One of the difficulties associated with the quantification of the number of PODs is the different definitions of a POD [19, 20]. To compare groups of PODs between different hospitals or countries, a uniform definition of a POD is needed. This may be hampered by international differences concerning inclusion or exclusion of PODs based on age or medical contraindications to organ donation. With a uniform definition, the causes of non-procurement can be assessed, and ways of improving DCRs can be developed. Recently, we formed an international expert consensus panel and proposed a definition of a POD by defining imminent brain death [21].

In the present study we investigate the pool of potential heart-beating organ donors in a cohort of patients, who died from SAH, TBI or ICH in the intensive care unit (ICU), using three different assessment tools for PODs. Our aims were to determine if these tools could be used for an accurate estimation of a potential donor pool and to ascertain how they compare to each other with regard to the DCRs, by using a cohort of PODs.

Materials and methods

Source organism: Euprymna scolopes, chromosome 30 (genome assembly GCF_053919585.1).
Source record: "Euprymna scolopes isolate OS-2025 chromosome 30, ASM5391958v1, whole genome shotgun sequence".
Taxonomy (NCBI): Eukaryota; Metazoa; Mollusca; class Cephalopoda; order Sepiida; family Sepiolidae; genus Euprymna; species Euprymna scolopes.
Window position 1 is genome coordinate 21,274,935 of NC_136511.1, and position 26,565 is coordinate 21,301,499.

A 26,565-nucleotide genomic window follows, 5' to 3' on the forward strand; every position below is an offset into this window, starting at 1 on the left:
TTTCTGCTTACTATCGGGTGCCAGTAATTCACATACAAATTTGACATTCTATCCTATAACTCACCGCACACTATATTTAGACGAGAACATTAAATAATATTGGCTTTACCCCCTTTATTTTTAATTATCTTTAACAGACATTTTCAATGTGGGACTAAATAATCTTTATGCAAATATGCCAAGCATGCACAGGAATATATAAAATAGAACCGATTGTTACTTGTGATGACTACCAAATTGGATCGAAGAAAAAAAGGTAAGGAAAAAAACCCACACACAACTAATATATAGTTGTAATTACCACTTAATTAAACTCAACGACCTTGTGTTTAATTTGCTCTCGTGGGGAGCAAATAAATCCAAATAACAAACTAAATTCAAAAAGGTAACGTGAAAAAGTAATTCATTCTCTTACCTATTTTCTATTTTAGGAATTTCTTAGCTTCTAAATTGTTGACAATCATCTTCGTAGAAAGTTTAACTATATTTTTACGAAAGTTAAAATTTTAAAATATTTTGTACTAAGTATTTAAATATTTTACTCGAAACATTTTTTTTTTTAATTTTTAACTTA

We conducted a retrospective chart review of patients who were admitted to a 32-bed medical/surgical ICU in a university hospital between 1 January 2006 and 31 December 2008, and died from SAH, TBI or ICH. Lists of these patients were obtained from three independent sources: the patient-data management system of the ICU (Critical Care Manager 8.1; Picis, Inc. Wakefield, MA, USA), the central hospital patient registry and the medical chart review database of the Dutch Transplant Foundation. These three lists were then crosschecked. Patient age, sex, dates of admission and death, definitive diagnosis based on computed tomography, cerebral angiography, clinical examination and outcome on ICU discharge were extracted from the medical records. From the patients who died in the ICU from SAH, TBI or ICH, we extracted the last known absent brain stem reflexes and the reason for non-procurement, if applicable. After identifying this cohort of patients, we applied the following three different assessment tools, which included two definitions of imminent brain death (IBD) that we recently proposed in this journal [21] and a definition used in the USA: